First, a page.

But sitting five games back in the National League wild-card race with just nine games remaining has turned them into spoilers.

With that, the Phils threw a little hurdle in the way of the Cleveland Indians with a 9-4 win on Saturday night.

The 91-win Indians entered the night tied with Tampa Bay for the second American League wild-card spot. They had won five in a row.

The Phils trailed 4-1 after two innings, but they came back to take the lead on the strength of home runs by Brad Miller and Bryce Harper. Harper’s three-run shot in the fifth gave the Phillies the lead.

Jay Bruce and Miller — he blasted his second homer of the game in the ninth — padded the lead with solo homers.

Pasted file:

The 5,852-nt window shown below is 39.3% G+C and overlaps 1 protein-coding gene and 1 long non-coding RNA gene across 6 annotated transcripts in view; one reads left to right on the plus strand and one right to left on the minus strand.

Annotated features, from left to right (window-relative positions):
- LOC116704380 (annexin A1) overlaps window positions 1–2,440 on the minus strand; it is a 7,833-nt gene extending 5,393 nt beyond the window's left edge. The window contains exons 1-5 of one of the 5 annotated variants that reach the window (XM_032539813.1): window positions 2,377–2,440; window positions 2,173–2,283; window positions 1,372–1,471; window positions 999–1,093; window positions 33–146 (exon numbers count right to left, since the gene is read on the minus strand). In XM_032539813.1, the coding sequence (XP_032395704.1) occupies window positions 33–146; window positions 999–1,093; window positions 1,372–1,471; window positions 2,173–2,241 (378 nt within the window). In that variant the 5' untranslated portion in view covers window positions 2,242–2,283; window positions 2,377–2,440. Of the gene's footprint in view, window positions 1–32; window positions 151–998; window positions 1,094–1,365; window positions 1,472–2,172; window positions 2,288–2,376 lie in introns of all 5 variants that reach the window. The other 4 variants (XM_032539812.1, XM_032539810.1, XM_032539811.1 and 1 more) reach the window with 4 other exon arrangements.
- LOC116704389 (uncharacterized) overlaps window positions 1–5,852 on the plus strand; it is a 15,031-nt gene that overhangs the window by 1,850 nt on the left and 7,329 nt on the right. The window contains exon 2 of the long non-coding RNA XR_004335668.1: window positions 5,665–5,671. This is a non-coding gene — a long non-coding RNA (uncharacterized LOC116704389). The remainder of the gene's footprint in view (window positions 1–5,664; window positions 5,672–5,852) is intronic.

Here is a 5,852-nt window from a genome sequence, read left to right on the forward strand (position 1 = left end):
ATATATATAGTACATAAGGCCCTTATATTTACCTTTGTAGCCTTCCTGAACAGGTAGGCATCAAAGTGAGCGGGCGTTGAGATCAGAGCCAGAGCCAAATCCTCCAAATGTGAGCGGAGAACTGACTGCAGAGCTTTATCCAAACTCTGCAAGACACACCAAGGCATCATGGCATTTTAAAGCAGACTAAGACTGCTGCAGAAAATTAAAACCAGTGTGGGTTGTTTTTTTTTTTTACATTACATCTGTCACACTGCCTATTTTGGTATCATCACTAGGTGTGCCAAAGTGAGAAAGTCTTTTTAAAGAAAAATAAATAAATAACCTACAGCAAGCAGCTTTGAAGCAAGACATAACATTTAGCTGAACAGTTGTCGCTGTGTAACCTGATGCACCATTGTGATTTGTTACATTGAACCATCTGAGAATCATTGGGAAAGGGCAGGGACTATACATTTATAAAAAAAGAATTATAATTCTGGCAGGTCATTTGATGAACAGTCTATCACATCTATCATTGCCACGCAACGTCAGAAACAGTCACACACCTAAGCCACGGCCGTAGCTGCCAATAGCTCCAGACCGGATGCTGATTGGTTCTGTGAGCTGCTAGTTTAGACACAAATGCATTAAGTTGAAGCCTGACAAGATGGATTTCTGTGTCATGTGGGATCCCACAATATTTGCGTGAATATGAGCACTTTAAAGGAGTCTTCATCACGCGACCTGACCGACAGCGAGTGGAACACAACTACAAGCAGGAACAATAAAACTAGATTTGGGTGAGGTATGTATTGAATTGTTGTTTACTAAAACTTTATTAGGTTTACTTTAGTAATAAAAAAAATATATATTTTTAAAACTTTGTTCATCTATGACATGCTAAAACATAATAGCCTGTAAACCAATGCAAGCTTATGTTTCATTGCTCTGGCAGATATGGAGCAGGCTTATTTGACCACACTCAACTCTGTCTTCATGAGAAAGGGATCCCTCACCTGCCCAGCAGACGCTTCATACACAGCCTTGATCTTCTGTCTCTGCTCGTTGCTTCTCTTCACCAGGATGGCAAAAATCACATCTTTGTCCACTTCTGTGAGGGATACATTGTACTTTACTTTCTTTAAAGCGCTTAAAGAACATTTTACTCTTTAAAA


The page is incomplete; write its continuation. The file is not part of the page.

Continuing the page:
Jason Vargas gave a tired bullpen a break with 6 2/3 strong innings.

The Phillies are 79-74. They need to win three of their final nine games to have their first winning season since 2011.

Vargas’ night

The veteran lefty came into the game with a 7.17 ERA in his previous five starts and he lasted just three innings in his previous two.

Vargas survived a costly error in the first inning and held the Indians to four runs, two of which were unearned. His fastball topped out in the mid-80s, but he was able to change speeds off of that on his way to eight strikeouts. His changeup was a good pitch.

The win was Vargas’ first since July 28, when he was with the Mets. He has 99 career wins.

Good job by the ‘pen

Jared Hughes, Jose Alvarez and Edgar Garcia teamed on 2 1/3 scoreless innings to protect the lead.

Over the last 20 games, the Phillies’ bullpen has posted a 2.69 ERA. That’s second-best in the majors over that span.

Win the battle